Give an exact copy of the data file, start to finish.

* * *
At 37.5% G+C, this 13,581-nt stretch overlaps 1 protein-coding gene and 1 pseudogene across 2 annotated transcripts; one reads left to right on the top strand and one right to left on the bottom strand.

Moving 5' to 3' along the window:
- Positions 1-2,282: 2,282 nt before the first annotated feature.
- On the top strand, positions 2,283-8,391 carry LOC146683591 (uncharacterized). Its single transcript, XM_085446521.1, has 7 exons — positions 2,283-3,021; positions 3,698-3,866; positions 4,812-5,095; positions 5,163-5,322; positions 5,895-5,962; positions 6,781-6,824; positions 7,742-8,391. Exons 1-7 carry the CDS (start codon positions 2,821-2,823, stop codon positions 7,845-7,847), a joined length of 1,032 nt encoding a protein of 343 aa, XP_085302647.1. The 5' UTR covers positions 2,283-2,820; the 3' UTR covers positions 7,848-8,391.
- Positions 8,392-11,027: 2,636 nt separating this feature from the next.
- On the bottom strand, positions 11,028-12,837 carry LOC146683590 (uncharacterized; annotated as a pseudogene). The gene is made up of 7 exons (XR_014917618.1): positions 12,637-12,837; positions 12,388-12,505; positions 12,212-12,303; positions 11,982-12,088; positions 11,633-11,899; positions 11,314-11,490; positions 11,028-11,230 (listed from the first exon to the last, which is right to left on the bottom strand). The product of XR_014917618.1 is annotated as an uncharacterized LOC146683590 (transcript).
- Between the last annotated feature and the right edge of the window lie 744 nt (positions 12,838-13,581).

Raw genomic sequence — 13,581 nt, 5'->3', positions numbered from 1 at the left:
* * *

At 37.5% G+C, this 13,581-nt stretch overlaps 1 protein-coding gene and 1 pseudogene across 2 annotated transcripts; one reads left to right on the top strand and one right to left on the bottom strand.

Moving 5' to 3' along the window:
- Positions 1-2,282: 2,282 nt before the first annotated feature.
- On the top strand, positions 2,283-8,391 carry LOC146683591 (uncharacterized). Its single transcript, XM_085446521.1, has 7 exons — positions 2,283-3,021; positions 3,698-3,866; positions 4,812-5,095; positions 5,163-5,322; positions 5,895-5,962; positions 6,781-6,824; positions 7,742-8,391. Exons 1-7 carry the CDS (start codon positions 2,821-2,823, stop codon positions 7,845-7,847), a joined length of 1,032 nt encoding a protein of 343 aa, XP_085302647.1. The 5' UTR covers positions 2,283-2,820; the 3' UTR covers positions 7,848-8,391.
- Positions 8,392-11,027: 2,636 nt separating this feature from the next.
- On the bottom strand, positions 11,028-12,837 carry LOC146683590 (uncharacterized; annotated as a pseudogene). The gene is made up of 7 exons (XR_014917618.1): positions 12,637-12,837; positions 12,388-12,505; positions 12,212-12,303; positions 11,982-12,088; positions 11,633-11,899; positions 11,314-11,490; positions 11,028-11,230 (listed from the first exon to the last, which is right to left on the bottom strand). The product of XR_014917618.1 is annotated as an uncharacterized LOC146683590 (transcript).
- Between the last annotated feature and the right edge of the window lie 744 nt (positions 12,838-13,581).

Raw genomic sequence — 13,581 nt, 5'->3', positions numbered from 1 at the left: